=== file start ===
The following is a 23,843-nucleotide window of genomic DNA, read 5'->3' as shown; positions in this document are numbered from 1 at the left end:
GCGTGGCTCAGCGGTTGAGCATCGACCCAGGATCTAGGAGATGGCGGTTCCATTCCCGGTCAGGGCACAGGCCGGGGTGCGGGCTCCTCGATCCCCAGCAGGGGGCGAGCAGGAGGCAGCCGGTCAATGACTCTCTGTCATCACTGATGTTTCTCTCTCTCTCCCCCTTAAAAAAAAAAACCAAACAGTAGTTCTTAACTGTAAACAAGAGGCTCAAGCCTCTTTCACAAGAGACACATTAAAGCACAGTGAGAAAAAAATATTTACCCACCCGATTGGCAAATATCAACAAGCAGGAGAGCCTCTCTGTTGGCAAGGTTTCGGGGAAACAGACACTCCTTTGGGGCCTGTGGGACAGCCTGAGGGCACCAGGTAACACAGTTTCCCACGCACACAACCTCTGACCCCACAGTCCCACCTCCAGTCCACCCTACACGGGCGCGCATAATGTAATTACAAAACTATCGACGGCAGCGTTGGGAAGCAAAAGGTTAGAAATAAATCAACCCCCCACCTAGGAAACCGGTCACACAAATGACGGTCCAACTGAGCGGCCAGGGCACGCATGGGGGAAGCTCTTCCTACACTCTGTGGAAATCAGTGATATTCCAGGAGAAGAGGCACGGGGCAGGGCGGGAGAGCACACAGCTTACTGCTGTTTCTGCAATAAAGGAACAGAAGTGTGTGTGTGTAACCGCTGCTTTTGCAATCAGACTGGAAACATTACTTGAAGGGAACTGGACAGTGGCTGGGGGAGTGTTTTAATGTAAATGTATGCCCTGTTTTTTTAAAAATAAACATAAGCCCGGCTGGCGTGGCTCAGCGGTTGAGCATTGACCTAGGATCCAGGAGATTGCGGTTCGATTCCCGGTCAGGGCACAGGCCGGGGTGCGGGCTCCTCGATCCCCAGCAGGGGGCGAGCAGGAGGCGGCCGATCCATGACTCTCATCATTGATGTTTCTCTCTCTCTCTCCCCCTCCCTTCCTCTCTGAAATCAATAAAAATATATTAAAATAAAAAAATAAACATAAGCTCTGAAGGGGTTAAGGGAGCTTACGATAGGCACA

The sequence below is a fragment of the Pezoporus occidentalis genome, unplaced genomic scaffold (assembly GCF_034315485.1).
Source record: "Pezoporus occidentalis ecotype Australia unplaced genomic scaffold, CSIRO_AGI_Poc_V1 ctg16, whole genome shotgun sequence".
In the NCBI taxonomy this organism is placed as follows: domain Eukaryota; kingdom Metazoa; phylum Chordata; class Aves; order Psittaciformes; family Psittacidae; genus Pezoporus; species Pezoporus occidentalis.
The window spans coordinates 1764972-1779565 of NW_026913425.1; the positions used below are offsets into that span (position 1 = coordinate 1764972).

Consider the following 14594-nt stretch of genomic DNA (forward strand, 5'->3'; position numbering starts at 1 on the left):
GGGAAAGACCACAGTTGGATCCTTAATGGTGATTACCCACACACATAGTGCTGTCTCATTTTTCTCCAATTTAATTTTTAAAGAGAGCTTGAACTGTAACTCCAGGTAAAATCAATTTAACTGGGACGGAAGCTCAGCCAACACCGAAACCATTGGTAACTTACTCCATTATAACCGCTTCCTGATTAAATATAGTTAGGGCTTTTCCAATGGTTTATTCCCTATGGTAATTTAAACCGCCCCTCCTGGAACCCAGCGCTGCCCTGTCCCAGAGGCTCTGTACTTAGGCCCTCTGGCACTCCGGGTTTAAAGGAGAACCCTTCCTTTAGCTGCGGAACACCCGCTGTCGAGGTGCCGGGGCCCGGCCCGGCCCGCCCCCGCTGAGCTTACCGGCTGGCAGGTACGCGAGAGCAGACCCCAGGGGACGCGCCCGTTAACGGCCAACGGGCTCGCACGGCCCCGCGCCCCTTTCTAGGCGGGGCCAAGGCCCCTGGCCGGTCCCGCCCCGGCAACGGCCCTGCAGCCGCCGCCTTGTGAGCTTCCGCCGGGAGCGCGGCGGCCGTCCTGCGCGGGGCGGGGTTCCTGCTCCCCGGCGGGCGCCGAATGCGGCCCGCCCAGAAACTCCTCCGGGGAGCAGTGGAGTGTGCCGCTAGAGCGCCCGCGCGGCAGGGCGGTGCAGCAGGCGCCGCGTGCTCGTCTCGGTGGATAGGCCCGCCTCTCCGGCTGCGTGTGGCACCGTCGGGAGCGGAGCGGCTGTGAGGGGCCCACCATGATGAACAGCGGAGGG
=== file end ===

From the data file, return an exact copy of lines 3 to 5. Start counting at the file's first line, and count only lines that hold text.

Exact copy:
The sequence below is a fragment of the Pezoporus occidentalis genome, unplaced genomic scaffold (assembly GCF_034315485.1).
Source record: "Pezoporus occidentalis ecotype Australia unplaced genomic scaffold, CSIRO_AGI_Poc_V1 ctg16, whole genome shotgun sequence".
In the NCBI taxonomy this organism is placed as follows: domain Eukaryota; kingdom Metazoa; phylum Chordata; class Aves; order Psittaciformes; family Psittacidae; genus Pezoporus; species Pezoporus occidentalis.